Montana Gov. Bullock enters presidential race

Montana Gov. Steve Bullock (D) said Tuesday he will join the already-crowded race for the White House with an overt appeal to voters who are most desperate to kick President TrumpDonald John TrumpAlaska Republican Party cancels 2020 primary Ukrainian official denies Trump pressured president Trump goes after New York Times, Washington Post: 'They have gone totally CRAZY!!!!' MORE out of office.
 
In a video posted online Tuesday morning, Bullock painted himself as the most electable candidate in the field, and the only one who has won statewide office three times at the same time Republican presidential nominees carried his state.
 
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"As a Democratic governor of a state Trump won by 20 points, I don't have the luxury of just talking to people who agree with me," Bullock said in the video. "We need to defeat Donald Trump in 2020, and defeat the corrupt system that lets campaign money drown out the people's voice."
 
Bullock will cast himself as the Democrat who can reconnect the party with rural voters who have fled to the Republican Party in recent years and as a champion for campaign finance reform.
 
As the state's attorney general, he defended Montana's ban on corporate spending in elections after the Supreme Court's Citizens United v. FEC ruling. As governor, he spearheaded an overhaul of campaign finance reform in a state that already has some of the lowest contribution limits in the country. In 2018, he signed an executive order requiring state contractors to disclose contributions to so-called dark money groups.
 
Bullock faces long odds and a short window in which to raise money from enough donors to qualify for debates that are just over a month away. He is little-known outside Montana, and he will compete against far more prolific fundraisers for donor dollars.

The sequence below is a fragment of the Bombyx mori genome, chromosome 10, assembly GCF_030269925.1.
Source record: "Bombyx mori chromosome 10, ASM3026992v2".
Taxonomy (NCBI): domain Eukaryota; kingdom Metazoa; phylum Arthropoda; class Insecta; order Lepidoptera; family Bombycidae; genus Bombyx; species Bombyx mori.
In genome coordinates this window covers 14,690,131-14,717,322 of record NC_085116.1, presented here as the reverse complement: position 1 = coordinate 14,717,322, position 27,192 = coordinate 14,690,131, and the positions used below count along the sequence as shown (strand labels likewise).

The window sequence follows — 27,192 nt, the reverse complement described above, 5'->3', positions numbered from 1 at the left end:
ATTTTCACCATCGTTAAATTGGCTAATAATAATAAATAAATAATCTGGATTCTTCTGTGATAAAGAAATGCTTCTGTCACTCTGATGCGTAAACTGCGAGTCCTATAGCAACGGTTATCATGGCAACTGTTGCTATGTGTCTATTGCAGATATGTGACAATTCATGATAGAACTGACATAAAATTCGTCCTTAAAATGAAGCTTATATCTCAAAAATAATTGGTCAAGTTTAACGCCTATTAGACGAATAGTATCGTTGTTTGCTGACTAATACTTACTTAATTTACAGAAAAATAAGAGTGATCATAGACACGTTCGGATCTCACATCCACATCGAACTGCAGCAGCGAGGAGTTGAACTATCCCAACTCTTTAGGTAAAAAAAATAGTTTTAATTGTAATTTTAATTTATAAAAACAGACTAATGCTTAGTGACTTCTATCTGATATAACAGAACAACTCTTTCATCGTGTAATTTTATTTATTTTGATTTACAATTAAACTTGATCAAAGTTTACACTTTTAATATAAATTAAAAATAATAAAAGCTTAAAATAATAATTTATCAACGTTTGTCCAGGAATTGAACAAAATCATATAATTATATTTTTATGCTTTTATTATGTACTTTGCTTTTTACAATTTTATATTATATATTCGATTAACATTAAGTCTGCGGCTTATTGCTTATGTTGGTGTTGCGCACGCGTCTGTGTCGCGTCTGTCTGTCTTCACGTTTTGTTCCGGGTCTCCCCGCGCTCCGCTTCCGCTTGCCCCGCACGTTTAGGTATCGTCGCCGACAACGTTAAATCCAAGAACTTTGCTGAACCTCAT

Still, he has relationships inside wealthy donor communities. Bullock ran the Democratic Governors Association in 2015, and he is the current chairman of the National Governors Association.
 
And Bullock has quietly amassed an early stable of well-known operatives who will support his campaign. Nick Baldick, a veteran of Al GoreAlbert (Al) Arnold GoreGinsburg calls proposal to eliminate Electoral College 'more theoretical than real' Difference between primaries and caucuses matters in this election Emma Thompson pens op-ed on climate change: 'Everything depends on what we do now' MORE's 2000 presidential campaign and former Sen. John Edwards's (D-N.C.) 2004 White House run, will take on a formal role as national senior adviser. Sharon Paez, who worked for Sen. Tim KaineTimothy (Tim) Michael KaineDemocrats hit Scalia over LGBTQ rights Missouri Republican wins annual craft brewing competition for lawmakers Sen. Kaine: No reason for US to 'engage in military action to protect Saudi oil' MORE (D-Va.) and former Virginia Gov. Terry McAuliffe (D), will serve as Bullock's senior political adviser.
 
Jennifer Palmieri, who directed communications in both the Obama White House and for Hillary ClintonHillary Diane Rodham ClintonUkrainian official denies Trump pressured president The Memo: 'Whistleblower' furor gains steam Missing piece to the Ukraine puzzle: State Department's overture to Rudy Giuliani MORE's 2016 campaign, is acting as an informal adviser, a source close to Bullock's campaign confirmed.
 
Bullock has signed Michael Bocian and Margie Omero, partners at GBAO Strategies, as his pollsters.
 
Those big names will join a young roster of operatives who have already signed up to steer Bullock's campaign. Jennifer Ridder, who managed Colorado Gov. Jared PolisJared Schutz PolisDemocrats grill BLM chief over plans to move officials out of DC Colorado governor pokes fun at FaceApp Number of openly LGBTQ elected officials rose nearly 25 percent since 2018: report MORE's (D) winning campaign in 2018, will run Bullock's race. Galia Slayden, who directed communications for Illinois Gov. J.B. Pritzker (D) in 2018, will reprise the role for Bullock this time around.
 
Bullock has already spent eight days in Iowa meeting voters, and he plans another stop in the first-in-the-nation caucus state this week. Iowa Attorney General Tom Miller (D), a Bullock mentor, will play a role in his campaign, sources said.
 
Bullock, 53, has served in state government for the last 11 years, first as attorney general and then for two terms as governor. He won reelection in 2016 with 50.3 percent of the vote, at the same time Trump won the state by 21 points.
 
Last week, he signed a bill extending Medicaid expansion for another six years, though the bill included work requirements for recipients backed by Republican legislators.
 
He has had politics in the blood since his college days, when he ran for president of his freshman class at Claremont McKenna College. During that campaign, he borrowed some sheep from a nearby animal husbandry school to make his pitch to voters.
 
"A Vote for Steve Will Be a Vote for Ewe," his signs read. Bullock won the race.
 
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